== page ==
Gates Carbon Drive CDX Freewheel Cog Gates Carbon
Drive offers several lines of rear sprockets for peak performance in any environment. The Carbon Drive CDX Freewheel Cog is made from stainless steel which offers greater durability and performance. Throw it ...
Hope 11 Speed Cassette Hope's engineering prowess shows
up big time with their new 11 speed cassette. The larger four sprockets are machined from a single aluminum billet, while the smaller four are machined from individual billets of steel, then ...
Profile Racing BMX single cassette Cogs Features and
Information Fits Profile cassette hubs only 12t includes special lockring and spacer Item Specifications Cassette Body Type Profile Cassette
To understand the function of bike freewheels it helps to think back to your youth. Your first couple bikes likely had coaster brakes, meaning to slow down you simply pedaled backwards. But then you made the jump to a bike that had a freewheel — and handbrakes to slow you down. Now when you stopped pedaling or pedaled backwards, your bike made that unmistakable clicking noise that signified you had graduated to a “real” bike. But what exactly was the difference?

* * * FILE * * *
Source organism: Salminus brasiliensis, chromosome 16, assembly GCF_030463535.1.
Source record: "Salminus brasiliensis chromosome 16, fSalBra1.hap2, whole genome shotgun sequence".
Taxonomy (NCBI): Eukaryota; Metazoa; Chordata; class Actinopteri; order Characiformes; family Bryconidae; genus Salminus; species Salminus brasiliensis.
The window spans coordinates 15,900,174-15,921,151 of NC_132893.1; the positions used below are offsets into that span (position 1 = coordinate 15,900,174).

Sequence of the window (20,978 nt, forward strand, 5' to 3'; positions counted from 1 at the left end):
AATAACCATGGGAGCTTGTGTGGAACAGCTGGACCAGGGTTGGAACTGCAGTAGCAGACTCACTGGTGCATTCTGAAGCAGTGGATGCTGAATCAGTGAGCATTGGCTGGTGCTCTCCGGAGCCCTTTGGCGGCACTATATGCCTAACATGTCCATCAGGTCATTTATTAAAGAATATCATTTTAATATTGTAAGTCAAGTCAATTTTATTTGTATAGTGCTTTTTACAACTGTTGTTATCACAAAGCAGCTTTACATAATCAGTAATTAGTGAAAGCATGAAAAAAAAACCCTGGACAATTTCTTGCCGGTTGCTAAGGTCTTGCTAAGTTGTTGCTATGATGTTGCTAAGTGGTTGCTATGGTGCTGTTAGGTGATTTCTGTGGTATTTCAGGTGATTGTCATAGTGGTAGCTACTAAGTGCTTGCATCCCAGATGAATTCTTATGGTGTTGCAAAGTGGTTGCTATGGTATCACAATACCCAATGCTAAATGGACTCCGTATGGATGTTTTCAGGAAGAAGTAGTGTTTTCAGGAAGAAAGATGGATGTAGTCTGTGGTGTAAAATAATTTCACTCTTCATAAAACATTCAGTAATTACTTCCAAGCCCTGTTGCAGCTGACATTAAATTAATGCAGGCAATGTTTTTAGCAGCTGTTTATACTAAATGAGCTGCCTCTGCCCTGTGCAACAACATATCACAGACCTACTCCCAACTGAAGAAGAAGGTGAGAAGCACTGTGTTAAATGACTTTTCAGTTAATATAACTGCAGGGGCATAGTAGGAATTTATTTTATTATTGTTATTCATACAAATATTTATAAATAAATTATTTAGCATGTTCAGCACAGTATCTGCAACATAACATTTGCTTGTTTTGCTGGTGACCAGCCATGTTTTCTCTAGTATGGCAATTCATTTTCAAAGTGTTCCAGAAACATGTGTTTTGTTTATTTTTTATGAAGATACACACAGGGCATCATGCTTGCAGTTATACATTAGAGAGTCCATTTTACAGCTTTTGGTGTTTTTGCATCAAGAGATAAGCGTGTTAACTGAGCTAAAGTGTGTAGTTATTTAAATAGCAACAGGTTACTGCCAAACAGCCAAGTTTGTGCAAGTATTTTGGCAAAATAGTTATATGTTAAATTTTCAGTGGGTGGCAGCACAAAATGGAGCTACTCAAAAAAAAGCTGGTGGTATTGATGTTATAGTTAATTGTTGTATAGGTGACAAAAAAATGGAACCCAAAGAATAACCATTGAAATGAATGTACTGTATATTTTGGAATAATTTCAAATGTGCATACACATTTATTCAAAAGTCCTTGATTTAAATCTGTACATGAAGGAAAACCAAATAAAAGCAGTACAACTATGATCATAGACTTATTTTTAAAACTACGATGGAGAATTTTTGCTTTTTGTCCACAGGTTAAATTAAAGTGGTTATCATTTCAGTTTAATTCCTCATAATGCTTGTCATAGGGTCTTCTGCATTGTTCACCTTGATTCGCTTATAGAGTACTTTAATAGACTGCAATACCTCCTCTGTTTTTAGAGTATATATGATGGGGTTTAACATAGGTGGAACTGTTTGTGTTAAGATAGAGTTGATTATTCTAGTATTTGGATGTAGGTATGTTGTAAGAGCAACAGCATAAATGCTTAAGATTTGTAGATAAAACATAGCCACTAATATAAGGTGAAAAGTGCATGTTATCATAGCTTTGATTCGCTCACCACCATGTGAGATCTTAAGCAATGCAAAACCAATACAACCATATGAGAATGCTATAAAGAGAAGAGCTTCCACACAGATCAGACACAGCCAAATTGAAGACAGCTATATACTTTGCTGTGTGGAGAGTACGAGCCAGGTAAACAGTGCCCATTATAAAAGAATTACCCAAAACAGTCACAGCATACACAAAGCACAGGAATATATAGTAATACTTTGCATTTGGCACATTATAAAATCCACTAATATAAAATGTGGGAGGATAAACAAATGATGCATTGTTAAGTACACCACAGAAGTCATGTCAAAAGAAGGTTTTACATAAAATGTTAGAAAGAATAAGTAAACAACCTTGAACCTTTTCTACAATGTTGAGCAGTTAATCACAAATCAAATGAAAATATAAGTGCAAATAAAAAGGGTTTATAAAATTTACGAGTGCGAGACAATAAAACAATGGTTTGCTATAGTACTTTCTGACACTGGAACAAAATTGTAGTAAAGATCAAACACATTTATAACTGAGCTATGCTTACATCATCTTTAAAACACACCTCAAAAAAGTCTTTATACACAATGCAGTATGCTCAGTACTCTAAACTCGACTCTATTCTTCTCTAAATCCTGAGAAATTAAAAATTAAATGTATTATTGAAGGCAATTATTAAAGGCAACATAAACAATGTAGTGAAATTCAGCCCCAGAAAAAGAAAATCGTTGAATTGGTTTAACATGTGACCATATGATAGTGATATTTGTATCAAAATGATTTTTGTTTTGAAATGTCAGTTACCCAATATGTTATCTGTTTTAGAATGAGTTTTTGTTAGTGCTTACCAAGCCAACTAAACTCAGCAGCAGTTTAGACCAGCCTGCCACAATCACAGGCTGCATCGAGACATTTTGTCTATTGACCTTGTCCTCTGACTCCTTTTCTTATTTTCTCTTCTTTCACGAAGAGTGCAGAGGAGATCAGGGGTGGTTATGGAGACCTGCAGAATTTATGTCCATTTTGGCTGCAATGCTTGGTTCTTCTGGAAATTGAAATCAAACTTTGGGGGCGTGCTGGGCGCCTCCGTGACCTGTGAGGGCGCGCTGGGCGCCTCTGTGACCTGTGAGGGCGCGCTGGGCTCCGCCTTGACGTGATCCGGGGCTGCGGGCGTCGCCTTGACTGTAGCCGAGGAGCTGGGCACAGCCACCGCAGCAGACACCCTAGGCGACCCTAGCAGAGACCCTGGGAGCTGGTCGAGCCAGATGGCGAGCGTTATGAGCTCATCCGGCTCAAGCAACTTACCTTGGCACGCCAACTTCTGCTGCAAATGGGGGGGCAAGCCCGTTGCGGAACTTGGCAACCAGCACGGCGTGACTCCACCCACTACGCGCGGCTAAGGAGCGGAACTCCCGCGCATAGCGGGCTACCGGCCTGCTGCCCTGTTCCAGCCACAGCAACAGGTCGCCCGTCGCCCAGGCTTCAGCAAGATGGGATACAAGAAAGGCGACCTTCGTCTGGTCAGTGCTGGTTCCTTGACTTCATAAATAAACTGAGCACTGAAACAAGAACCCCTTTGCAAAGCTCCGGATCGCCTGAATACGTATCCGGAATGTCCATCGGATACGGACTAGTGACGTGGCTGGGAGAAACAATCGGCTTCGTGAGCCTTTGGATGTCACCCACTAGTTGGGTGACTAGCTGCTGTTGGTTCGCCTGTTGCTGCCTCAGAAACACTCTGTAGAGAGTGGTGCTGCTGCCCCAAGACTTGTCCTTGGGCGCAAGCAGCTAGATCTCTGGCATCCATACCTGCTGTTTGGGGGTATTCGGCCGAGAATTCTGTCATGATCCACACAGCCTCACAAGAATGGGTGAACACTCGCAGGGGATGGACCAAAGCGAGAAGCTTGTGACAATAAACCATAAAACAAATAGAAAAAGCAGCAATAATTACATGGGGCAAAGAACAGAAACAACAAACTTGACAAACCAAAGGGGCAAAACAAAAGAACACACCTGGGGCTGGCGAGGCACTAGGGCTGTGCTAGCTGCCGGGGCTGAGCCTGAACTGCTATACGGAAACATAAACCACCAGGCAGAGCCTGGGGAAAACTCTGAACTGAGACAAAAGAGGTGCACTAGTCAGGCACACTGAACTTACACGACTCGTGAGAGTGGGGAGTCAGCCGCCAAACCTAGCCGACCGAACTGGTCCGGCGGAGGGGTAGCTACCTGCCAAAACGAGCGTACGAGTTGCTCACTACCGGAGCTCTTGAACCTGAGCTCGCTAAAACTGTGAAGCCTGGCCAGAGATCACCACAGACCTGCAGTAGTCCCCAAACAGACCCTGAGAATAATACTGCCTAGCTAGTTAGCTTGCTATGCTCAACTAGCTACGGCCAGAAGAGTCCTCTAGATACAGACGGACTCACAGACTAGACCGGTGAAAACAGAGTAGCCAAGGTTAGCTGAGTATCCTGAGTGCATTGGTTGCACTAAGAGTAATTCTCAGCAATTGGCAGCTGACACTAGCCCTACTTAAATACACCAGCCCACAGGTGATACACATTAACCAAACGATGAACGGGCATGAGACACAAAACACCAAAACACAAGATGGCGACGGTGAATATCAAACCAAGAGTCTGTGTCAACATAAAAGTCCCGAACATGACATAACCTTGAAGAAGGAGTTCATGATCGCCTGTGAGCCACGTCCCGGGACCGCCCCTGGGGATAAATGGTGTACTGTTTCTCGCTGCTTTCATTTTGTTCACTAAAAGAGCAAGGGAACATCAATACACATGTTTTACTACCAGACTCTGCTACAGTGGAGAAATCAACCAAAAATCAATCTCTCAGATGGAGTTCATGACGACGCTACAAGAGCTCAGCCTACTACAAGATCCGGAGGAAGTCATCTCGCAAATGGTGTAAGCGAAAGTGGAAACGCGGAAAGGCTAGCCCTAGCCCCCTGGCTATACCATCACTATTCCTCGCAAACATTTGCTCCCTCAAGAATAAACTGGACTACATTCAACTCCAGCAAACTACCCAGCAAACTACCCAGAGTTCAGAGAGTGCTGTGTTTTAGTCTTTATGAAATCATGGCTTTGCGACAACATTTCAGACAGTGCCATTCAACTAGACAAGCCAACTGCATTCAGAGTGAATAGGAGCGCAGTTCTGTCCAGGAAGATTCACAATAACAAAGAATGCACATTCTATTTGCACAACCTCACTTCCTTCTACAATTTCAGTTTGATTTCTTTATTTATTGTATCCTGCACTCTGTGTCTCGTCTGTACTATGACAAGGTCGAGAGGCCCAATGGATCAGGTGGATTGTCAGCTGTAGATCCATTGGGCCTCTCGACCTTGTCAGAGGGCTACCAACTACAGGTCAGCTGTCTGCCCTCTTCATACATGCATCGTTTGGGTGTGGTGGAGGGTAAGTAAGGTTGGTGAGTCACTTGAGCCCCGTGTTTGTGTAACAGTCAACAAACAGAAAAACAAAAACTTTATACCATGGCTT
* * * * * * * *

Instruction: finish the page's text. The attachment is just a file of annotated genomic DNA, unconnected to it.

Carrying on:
Essentially bike freewheels are the mechanism within your rear wheel’s hub (but not the front wheel’s hub) that locks in place when you pedal forward, forcing that wheel to be driven by the chain that is engaging a sprocket on your cassette, which all adds up to forward motion of you and your bike. But unlike that old coaster brake-equipped rig, on a bike with a freewheel when you pedal backwards or don’t pedal at all, your bike freewheel spins freely while you joyfully coast down the road or trail.
It also helps to understand the various vernacular associated with bike freewheels, specifically that it is usually built into the rear wheel’s hub, which together is called the freehub. The freehub in turn interfaces with the cassette, which is a set of gears (or cogs) that has no moving parts and slides on to the hub where it is held in place with a lockring.
Conversely, freewheels typically screw onto the hub without the need for tools. Then as you pedal your bike forward, your pedaling secures the freewheel onto the hub. To remove a freewheel necessitates a tool, usually called a freewheel puller or extractor, which grabs the core of the freewheel and pulls it off. If you need assistance making your purchase, please give one of our expert Gear Advisors a call today at 888-880-3811